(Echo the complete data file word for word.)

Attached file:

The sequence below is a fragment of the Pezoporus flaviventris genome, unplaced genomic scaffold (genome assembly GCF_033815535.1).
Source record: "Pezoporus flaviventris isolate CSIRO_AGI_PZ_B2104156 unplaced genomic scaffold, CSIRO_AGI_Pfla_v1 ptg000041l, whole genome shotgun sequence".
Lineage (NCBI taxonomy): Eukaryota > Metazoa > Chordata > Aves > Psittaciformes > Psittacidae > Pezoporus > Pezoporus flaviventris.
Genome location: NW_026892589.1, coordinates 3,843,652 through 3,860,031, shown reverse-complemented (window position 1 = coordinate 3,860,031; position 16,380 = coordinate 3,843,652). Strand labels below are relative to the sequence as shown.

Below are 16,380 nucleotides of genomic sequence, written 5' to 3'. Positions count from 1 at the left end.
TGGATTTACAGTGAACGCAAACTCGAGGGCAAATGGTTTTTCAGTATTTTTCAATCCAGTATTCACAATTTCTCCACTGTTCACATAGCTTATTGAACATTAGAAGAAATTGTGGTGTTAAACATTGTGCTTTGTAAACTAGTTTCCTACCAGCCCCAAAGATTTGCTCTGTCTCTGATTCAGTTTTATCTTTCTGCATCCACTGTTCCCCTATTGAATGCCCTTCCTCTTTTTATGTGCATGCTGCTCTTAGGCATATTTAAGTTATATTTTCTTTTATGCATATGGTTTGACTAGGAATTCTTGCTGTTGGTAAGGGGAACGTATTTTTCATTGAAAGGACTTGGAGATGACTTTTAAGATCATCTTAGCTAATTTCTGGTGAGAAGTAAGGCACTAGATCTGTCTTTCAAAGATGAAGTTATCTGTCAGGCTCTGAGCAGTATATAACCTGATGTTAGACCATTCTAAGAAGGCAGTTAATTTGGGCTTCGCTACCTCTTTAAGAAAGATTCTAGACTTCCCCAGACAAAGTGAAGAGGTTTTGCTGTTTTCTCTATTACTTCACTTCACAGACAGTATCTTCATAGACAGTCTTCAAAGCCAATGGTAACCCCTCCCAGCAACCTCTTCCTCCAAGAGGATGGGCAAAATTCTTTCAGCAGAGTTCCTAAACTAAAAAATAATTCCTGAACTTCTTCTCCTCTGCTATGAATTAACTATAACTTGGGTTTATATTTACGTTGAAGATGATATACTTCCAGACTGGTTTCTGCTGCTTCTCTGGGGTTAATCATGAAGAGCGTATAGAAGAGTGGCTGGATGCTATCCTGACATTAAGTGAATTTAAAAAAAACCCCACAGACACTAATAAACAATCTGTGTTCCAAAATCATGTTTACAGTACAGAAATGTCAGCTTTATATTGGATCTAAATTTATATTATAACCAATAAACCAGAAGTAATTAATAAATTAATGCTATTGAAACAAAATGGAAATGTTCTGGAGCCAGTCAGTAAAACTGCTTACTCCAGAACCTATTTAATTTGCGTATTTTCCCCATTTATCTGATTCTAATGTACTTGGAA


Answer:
The sequence below is a fragment of the Pezoporus flaviventris genome, unplaced genomic scaffold (genome assembly GCF_033815535.1).
Source record: "Pezoporus flaviventris isolate CSIRO_AGI_PZ_B2104156 unplaced genomic scaffold, CSIRO_AGI_Pfla_v1 ptg000041l, whole genome shotgun sequence".
Lineage (NCBI taxonomy): Eukaryota > Metazoa > Chordata > Aves > Psittaciformes > Psittacidae > Pezoporus > Pezoporus flaviventris.
Genome location: NW_026892589.1, coordinates 3,843,652 through 3,860,031, shown reverse-complemented (window position 1 = coordinate 3,860,031; position 16,380 = coordinate 3,843,652). Strand labels below are relative to the sequence as shown.

Below are 16,380 nucleotides of genomic sequence, written 5' to 3'. Positions count from 1 at the left end.
TGGATTTACAGTGAACGCAAACTCGAGGGCAAATGGTTTTTCAGTATTTTTCAATCCAGTATTCACAATTTCTCCACTGTTCACATAGCTTATTGAACATTAGAAGAAATTGTGGTGTTAAACATTGTGCTTTGTAAACTAGTTTCCTACCAGCCCCAAAGATTTGCTCTGTCTCTGATTCAGTTTTATCTTTCTGCATCCACTGTTCCCCTATTGAATGCCCTTCCTCTTTTTATGTGCATGCTGCTCTTAGGCATATTTAAGTTATATTTTCTTTTATGCATATGGTTTGACTAGGAATTCTTGCTGTTGGTAAGGGGAACGTATTTTTCATTGAAAGGACTTGGAGATGACTTTTAAGATCATCTTAGCTAATTTCTGGTGAGAAGTAAGGCACTAGATCTGTCTTTCAAAGATGAAGTTATCTGTCAGGCTCTGAGCAGTATATAACCTGATGTTAGACCATTCTAAGAAGGCAGTTAATTTGGGCTTCGCTACCTCTTTAAGAAAGATTCTAGACTTCCCCAGACAAAGTGAAGAGGTTTTGCTGTTTTCTCTATTACTTCACTTCACAGACAGTATCTTCATAGACAGTCTTCAAAGCCAATGGTAACCCCTCCCAGCAACCTCTTCCTCCAAGAGGATGGGCAAAATTCTTTCAGCAGAGTTCCTAAACTAAAAAATAATTCCTGAACTTCTTCTCCTCTGCTATGAATTAACTATAACTTGGGTTTATATTTACGTTGAAGATGATATACTTCCAGACTGGTTTCTGCTGCTTCTCTGGGGTTAATCATGAAGAGCGTATAGAAGAGTGGCTGGATGCTATCCTGACATTAAGTGAATTTAAAAAAAACCCCACAGACACTAATAAACAATCTGTGTTCCAAAATCATGTTTACAGTACAGAAATGTCAGCTTTATATTGGATCTAAATTTATATTATAACCAATAAACCAGAAGTAATTAATAAATTAATGCTATTGAAACAAAATGGAAATGTTCTGGAGCCAGTCAGTAAAACTGCTTACTCCAGAACCTATTTAATTTGCGTATTTTCCCCATTTATCTGATTCTAATGTACTTGGAA